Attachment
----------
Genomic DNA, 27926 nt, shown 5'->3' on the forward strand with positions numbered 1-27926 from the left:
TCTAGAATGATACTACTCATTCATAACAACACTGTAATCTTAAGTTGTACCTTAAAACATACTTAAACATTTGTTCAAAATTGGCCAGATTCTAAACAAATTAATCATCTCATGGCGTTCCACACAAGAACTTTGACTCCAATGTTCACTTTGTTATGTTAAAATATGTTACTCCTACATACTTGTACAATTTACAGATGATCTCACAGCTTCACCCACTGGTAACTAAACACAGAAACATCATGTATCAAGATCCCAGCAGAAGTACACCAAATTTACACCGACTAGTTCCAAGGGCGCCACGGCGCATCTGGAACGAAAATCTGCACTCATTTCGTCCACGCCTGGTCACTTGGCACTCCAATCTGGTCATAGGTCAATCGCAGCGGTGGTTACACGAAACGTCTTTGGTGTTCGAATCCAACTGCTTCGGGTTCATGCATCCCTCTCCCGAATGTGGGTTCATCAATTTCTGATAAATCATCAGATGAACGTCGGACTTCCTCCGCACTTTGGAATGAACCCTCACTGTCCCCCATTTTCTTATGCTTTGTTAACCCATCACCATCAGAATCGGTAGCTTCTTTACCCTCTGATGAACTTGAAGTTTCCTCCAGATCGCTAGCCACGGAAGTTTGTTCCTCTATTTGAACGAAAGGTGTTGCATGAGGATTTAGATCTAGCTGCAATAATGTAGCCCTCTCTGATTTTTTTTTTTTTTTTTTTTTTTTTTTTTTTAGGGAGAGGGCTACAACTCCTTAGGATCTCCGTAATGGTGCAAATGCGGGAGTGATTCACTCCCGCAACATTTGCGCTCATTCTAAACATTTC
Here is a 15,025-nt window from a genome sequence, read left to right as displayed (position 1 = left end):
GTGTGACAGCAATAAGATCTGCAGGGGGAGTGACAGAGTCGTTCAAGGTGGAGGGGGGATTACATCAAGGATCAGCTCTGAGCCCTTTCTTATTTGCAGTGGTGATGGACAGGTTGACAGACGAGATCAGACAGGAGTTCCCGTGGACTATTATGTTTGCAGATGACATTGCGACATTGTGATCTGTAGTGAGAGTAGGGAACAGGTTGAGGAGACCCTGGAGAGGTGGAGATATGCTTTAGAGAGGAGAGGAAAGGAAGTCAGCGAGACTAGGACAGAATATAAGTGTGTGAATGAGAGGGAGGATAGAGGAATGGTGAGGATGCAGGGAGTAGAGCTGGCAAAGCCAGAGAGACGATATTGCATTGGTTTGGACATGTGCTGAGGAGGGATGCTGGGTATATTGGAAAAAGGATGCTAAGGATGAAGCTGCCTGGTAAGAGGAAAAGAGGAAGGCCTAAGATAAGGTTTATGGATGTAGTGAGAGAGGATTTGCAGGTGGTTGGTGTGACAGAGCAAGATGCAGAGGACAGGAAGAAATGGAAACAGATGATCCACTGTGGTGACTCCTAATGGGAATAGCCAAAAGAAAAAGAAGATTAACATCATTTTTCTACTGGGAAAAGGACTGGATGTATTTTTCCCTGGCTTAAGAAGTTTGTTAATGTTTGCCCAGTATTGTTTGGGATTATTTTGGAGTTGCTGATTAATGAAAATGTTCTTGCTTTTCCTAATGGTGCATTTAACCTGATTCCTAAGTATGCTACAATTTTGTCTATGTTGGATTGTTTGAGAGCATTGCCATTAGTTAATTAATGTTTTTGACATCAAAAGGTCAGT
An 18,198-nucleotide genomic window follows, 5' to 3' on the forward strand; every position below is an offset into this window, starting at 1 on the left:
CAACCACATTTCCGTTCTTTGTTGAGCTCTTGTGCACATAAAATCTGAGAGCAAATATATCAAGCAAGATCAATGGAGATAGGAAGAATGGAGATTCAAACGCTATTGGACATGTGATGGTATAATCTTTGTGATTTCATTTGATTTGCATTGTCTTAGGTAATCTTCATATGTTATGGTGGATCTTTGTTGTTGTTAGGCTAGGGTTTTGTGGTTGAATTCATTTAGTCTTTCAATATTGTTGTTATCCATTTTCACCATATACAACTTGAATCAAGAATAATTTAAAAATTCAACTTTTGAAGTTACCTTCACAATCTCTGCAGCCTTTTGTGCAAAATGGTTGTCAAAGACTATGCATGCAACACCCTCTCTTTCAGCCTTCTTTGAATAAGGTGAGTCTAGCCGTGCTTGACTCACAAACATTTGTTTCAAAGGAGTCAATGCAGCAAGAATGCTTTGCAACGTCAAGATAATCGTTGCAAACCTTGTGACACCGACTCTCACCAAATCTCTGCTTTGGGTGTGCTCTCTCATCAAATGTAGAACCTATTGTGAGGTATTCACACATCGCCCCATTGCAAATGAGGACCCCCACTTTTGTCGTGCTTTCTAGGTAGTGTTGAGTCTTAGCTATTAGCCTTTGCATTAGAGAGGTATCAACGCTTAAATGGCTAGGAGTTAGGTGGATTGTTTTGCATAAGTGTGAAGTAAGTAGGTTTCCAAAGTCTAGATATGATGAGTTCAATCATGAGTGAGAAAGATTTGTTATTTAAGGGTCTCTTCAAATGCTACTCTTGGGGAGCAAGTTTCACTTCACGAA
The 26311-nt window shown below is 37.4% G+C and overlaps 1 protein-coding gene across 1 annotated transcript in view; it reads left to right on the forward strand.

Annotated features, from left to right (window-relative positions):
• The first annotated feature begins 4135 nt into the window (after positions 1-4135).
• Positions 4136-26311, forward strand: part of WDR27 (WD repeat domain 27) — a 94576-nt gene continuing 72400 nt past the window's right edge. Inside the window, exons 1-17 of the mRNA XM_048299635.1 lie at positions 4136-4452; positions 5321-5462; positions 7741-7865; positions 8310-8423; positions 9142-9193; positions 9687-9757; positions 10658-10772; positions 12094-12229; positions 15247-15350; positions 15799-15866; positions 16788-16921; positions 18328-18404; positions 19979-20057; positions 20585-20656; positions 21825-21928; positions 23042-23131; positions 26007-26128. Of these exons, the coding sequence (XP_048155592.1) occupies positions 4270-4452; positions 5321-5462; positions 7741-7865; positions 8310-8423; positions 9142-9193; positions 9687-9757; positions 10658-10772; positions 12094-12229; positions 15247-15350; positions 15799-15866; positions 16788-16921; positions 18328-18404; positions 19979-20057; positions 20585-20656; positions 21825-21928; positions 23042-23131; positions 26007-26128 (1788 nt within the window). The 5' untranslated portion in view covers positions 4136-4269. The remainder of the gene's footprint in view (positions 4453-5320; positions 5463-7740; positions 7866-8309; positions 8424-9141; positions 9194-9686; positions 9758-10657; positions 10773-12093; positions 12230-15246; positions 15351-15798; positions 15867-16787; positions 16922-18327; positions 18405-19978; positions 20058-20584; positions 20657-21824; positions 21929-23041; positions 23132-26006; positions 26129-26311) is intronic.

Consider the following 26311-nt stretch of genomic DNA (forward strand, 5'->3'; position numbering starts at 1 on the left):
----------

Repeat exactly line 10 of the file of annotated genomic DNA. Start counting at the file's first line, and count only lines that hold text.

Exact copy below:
• Positions 4136-26311, forward strand: part of WDR27 (WD repeat domain 27) — a 94576-nt gene continuing 72400 nt past the window's right edge. Inside the window, exons 1-17 of the mRNA XM_048299635.1 lie at positions 4136-4452; positions 5321-5462; positions 7741-7865; positions 8310-8423; positions 9142-9193; positions 9687-9757; positions 10658-10772; positions 12094-12229; positions 15247-15350; positions 15799-15866; positions 16788-16921; positions 18328-18404; positions 19979-20057; positions 20585-20656; positions 21825-21928; positions 23042-23131; positions 26007-26128. Of these exons, the coding sequence (XP_048155592.1) occupies positions 4270-4452; positions 5321-5462; positions 7741-7865; positions 8310-8423; positions 9142-9193; positions 9687-9757; positions 10658-10772; positions 12094-12229; positions 15247-15350; positions 15799-15866; positions 16788-16921; positions 18328-18404; positions 19979-20057; positions 20585-20656; positions 21825-21928; positions 23042-23131; positions 26007-26128 (1788 nt within the window). The 5' untranslated portion in view covers positions 4136-4269. The remainder of the gene's footprint in view (positions 4453-5320; positions 5463-7740; positions 7866-8309; positions 8424-9141; positions 9194-9686; positions 9758-10657; positions 10773-12093; positions 12230-15246; positions 15351-15798; positions 15867-16787; positions 16922-18327; positions 18405-19978; positions 20058-20584; positions 20657-21824; positions 21929-23041; positions 23132-26006; positions 26129-26311) is intronic.